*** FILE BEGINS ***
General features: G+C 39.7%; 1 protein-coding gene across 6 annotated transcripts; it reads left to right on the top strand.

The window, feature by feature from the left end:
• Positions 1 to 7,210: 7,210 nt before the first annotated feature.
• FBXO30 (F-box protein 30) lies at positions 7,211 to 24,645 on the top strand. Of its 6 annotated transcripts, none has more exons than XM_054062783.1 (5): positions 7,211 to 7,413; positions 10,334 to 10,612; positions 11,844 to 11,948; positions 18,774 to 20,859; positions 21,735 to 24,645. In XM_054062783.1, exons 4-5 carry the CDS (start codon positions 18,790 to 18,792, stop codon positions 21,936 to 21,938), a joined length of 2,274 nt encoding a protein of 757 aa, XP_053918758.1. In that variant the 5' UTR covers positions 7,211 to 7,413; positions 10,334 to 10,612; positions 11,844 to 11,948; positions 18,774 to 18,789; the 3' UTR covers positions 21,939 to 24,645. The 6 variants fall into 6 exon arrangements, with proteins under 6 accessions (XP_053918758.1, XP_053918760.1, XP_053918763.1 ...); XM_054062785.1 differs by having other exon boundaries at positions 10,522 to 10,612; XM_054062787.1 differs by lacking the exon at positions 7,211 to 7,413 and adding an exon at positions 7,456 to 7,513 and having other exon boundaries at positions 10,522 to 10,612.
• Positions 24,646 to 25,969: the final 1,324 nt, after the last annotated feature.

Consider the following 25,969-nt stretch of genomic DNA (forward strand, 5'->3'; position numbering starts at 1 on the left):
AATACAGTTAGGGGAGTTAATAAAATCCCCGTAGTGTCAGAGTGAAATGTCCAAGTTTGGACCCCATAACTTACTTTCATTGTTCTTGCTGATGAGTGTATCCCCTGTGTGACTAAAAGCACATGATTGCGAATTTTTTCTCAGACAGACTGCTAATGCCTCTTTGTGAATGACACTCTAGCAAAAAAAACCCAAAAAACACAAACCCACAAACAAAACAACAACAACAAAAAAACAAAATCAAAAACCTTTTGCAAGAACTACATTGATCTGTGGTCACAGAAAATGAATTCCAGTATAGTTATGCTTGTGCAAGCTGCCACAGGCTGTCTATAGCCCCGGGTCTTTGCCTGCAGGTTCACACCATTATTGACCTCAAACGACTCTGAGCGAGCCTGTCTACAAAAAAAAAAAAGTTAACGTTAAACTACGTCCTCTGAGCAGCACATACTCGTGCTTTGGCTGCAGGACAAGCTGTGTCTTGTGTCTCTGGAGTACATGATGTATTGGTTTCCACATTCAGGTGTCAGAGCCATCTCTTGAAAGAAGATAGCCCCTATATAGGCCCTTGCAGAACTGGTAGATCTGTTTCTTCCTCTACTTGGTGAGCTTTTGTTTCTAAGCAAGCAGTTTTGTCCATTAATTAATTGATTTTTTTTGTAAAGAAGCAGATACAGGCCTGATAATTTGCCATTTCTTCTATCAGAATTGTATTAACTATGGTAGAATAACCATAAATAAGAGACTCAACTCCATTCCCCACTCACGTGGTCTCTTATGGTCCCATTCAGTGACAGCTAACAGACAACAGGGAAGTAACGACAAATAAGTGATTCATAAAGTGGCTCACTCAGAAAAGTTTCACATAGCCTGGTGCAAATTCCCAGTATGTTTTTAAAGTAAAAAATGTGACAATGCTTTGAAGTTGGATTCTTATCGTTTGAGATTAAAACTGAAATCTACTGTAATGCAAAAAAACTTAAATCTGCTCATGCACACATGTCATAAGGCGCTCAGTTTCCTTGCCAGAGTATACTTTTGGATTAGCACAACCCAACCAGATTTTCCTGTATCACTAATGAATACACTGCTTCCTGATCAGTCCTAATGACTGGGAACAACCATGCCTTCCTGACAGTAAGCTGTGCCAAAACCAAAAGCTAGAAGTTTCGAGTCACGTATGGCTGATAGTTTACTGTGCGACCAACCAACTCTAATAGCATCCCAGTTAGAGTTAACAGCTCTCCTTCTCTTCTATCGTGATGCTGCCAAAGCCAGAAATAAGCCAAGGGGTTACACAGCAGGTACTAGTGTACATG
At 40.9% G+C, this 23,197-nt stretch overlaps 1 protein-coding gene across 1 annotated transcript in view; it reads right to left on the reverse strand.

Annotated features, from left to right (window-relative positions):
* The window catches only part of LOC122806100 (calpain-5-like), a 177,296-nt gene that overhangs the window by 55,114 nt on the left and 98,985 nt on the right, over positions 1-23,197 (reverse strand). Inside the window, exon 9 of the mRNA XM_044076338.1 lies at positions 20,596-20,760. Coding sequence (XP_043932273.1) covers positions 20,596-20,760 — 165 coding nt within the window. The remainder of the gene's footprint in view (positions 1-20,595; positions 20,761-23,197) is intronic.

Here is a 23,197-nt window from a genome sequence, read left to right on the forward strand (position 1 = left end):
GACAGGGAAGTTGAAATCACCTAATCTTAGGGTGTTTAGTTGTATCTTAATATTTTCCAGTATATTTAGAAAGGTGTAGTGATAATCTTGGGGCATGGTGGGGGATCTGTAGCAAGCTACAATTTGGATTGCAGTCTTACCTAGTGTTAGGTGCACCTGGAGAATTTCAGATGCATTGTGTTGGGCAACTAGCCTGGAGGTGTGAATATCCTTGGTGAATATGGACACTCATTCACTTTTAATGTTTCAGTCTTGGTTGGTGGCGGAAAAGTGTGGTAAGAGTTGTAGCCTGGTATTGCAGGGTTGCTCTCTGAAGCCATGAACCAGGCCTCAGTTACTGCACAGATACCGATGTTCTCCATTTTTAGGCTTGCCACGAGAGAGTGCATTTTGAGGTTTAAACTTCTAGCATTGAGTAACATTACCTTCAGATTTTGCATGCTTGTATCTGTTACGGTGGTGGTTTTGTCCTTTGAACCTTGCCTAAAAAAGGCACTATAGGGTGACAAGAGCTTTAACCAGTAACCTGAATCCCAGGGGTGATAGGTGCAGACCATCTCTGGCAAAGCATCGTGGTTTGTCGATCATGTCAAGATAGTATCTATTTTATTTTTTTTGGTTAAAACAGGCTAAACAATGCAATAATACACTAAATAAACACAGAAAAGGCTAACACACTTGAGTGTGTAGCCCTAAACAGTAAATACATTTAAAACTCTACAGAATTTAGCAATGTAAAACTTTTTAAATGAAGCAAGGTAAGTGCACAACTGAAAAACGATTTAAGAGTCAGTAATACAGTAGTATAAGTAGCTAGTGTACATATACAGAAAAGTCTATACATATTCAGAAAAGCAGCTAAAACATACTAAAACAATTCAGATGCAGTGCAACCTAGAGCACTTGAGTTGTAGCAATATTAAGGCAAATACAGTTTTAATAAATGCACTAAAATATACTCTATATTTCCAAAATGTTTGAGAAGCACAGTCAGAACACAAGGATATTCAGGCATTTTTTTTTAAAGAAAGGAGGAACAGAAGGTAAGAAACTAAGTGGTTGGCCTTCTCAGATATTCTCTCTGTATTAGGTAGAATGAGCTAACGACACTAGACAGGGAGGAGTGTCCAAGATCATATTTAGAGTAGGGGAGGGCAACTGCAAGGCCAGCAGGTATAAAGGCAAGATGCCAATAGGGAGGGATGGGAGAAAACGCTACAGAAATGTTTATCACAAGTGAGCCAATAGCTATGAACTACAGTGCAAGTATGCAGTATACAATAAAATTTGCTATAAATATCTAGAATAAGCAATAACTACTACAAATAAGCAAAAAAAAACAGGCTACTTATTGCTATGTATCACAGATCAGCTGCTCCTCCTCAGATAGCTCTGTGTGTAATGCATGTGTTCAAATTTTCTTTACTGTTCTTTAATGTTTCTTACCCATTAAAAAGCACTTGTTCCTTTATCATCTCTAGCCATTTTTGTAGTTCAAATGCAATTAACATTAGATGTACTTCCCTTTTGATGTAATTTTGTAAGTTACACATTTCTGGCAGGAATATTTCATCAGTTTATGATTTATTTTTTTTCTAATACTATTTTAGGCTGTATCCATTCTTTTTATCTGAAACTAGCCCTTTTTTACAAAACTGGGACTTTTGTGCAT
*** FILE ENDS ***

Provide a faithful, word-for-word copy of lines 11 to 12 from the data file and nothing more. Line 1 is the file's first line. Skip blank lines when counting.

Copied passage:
Here is a 23,197-nt window from a genome sequence, read left to right on the forward strand (position 1 = left end):
GACAGGGAAGTTGAAATCACCTAATCTTAGGGTGTTTAGTTGTATCTTAATATTTTCCAGTATATTTAGAAAGGTGTAGTGATAATCTTGGGGCATGGTGGGGGATCTGTAGCAAGCTACAATTTGGATTGCAGTCTTACCTAGTGTTAGGTGCACCTGGAGAATTTCAGATGCATTGTGTTGGGCAACTAGCCTGGAGGTGTGAATATCCTTGGTGAATATGGACACTCATTCACTTTTAATGTTTCAGTCTTGGTTGGTGGCGGAAAAGTGTGGTAAGAGTTGTAGCCTGGTATTGCAGGGTTGCTCTCTGAAGCCATGAACCAGGCCTCAGTTACTGCACAGATACCGATGTTCTCCATTTTTAGGCTTGCCACGAGAGAGTGCATTTTGAGGTTTAAACTTCTAGCATTGAGTAACATTACCTTCAGATTTTGCATGCTTGTATCTGTTACGGTGGTGGTTTTGTCCTTTGAACCTTGCCTAAAAAAGGCACTATAGGGTGACAAGAGCTTTAACCAGTAACCTGAATCCCAGGGGTGATAGGTGCAGACCATCTCTGGCAAAGCATCGTGGTTTGTCGATCATGTCAAGATAGTATCTATTTTATTTTTTTTGGTTAAAACAGGCTAAACAATGCAATAATACACTAAATAAACACAGAAAAGGCTAACACACTTGAGTGTGTAGCCCTAAACAGTAAATACATTTAAAACTCTACAGAATTTAGCAATGTAAAACTTTTTAAATGAAGCAAGGTAAGTGCACAACTGAAAAACGATTTAAGAGTCAGTAATACAGTAGTATAAGTAGCTAGTGTACATATACAGAAAAGTCTATACATATTCAGAAAAGCAGCTAAAACATACTAAAACAATTCAGATGCAGTGCAACCTAGAGCACTTGAGTTGTAGCAATATTAAGGCAAATACAGTTTTAATAAATGCACTAAAATATACTCTATATTTCCAAAATGTTTGAGAAGCACAGTCAGAACACAAGGATATTCAGGCATTTTTTTTTAAAGAAAGGAGGAACAGAAGGTAAGAAACTAAGTGGTTGGCCTTCTCAGATATTCTCTCTGTATTAGGTAGAATGAGCTAACGACACTAGACAGGGAGGAGTGTCCAAGATCATATTTAGAGTAGGGGAGGGCAACTGCAAGGCCAGCAGGTATAAAGGCAAGATGCCAATAGGGAGGGATGGGAGAAAACGCTACAGAAATGTTTATCACAAGTGAGCCAATAGCTATGAACTACAGTGCAAGTATGCAGTATACAATAAAATTTGCTATAAATATCTAGAATAAGCAATAACTACTACAAATAAGCAAAAAAAAACAGGCTACTTATTGCTATGTATCACAGATCAGCTGCTCCTCCTCAGATAGCTCTGTGTGTAATGCATGTGTTCAAATTTTCTTTACTGTTCTTTAATGTTTCTTACCCATTAAAAAGCACTTGTTCCTTTATCATCTCTAGCCATTTTTGTAGTTCAAATGCAATTAACATTAGATGTACTTCCCTTTTGATGTAATTTTGTAAGTTACACATTTCTGGCAGGAATATTTCATCAGTTTATGATTTATTTTTTTTCTAATACTATTTTAGGCTGTATCCATTCTTTTTATCTGAAACTAGCCCTTTTTTACAAAACTGGGACTTTTGTGCAT